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Conchyliorum: On Investigating Shells and Collecting

Publication type

Fine Press



Book Size

9.5 x 6.75 inches

Edition Size







Awarded honorable mention for the Collector’s Choice prize at the Manhattan Fine Press Fair April 2022

BY SARAH HOROWITZ: I received two large cardboard boxes of individually wrapped shells eight years ago after the death of my paternal grandmother. Each shell was in a cellophane bag, stapled shut with a fortune-­cookie-­sized strip of paper on which was typed the Latin name and origin of the shell. My grandparents had purchased the shells in the Philippines where they lived in the late 1960s. During this time, they also became passionate collectors of Chinese antiques which they pursued throughout the rest of their lives. Their house was a veritable cabinet of curiosities which was magical to me.

The ‘Wunderkarmmer’ or cabinet of curiosities emerging in the 16th and 17th century were incredibly fascinating with examples of exotic natural history as well as man made objects, and served to bolster the collector’s status in society. Books documenting these collections were commissioned. However these collections also have a darker side which is the mentality behind such collecting. The idea that one could take whatever one wanted from another place for one’s collection, be it orchids, shells, or people, speaks to the underlying privilege and assumptions of colonialism. This book is as much about the history of collecting, both negative and positive connotations, and the act of recreating my grandparents’ collection as it is about shells.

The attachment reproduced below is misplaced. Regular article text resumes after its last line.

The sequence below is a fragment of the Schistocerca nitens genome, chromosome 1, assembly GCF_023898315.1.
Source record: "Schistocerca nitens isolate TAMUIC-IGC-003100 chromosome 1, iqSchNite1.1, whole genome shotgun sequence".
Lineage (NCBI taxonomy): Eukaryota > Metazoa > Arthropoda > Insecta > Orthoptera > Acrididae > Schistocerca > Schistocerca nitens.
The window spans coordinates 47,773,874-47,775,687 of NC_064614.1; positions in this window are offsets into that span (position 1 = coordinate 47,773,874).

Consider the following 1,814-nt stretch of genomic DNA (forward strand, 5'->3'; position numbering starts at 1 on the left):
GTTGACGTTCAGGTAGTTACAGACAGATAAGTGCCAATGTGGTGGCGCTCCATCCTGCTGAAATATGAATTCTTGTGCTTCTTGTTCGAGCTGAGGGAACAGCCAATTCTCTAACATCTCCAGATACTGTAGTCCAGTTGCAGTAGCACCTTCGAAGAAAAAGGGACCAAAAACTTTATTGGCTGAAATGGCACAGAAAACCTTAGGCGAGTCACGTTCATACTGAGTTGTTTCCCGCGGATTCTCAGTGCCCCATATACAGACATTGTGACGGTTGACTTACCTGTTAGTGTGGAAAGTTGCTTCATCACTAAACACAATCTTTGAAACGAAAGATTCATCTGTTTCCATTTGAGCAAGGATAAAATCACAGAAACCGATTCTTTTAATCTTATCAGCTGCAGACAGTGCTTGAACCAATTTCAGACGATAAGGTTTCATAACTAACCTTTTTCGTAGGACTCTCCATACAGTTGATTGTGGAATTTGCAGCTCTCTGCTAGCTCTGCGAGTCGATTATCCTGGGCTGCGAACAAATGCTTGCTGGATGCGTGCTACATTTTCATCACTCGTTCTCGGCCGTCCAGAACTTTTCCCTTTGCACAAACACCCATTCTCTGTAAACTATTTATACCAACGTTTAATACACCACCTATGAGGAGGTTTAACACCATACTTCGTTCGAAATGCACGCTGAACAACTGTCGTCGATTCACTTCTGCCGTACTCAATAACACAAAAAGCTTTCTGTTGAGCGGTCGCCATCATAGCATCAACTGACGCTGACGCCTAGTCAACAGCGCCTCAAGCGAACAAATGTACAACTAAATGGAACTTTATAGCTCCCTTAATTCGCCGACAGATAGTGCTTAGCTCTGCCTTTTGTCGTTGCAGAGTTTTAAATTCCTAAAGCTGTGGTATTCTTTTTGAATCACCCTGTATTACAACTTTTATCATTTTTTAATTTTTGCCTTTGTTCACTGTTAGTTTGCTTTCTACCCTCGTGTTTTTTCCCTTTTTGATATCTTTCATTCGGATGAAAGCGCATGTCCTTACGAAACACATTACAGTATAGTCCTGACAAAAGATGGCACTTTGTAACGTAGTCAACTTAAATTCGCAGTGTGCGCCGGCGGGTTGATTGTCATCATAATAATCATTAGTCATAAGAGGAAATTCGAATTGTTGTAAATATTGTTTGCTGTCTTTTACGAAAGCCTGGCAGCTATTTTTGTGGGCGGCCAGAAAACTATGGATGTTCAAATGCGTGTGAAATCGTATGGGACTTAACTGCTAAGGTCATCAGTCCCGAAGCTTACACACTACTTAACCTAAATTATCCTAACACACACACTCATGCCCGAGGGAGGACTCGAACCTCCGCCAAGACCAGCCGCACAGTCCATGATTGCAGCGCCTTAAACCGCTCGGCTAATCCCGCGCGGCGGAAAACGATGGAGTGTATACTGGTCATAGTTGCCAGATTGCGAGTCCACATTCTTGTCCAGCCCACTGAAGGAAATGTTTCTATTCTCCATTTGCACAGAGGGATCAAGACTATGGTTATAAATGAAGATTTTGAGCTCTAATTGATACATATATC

This text by Edgar Allan Poe was written as an introduction to The Conchologist’s First Book, first published in 1839 and adapted from Thomas Wyatt’s Manual of Conchology. It was intended to be a cheaper, more concise version of Wyatt’s book for use in schools. Poe was paid to have his name on the title page in order to help sales, but he also wrote an original preface and introduction, and edited and re-­organized the text. Poe had an interest in shells from time spent on the South Carolina coast while in the US Navy, and considered the study of shells to be one of the most important branches of natural history. Wyatt’s original text borrowed much material from The Conchologist’s Textbook by naturalist Thomas Brown who derived his work from the writings of Jean-­Baptiste Lamarck and Carl Linnaeus.

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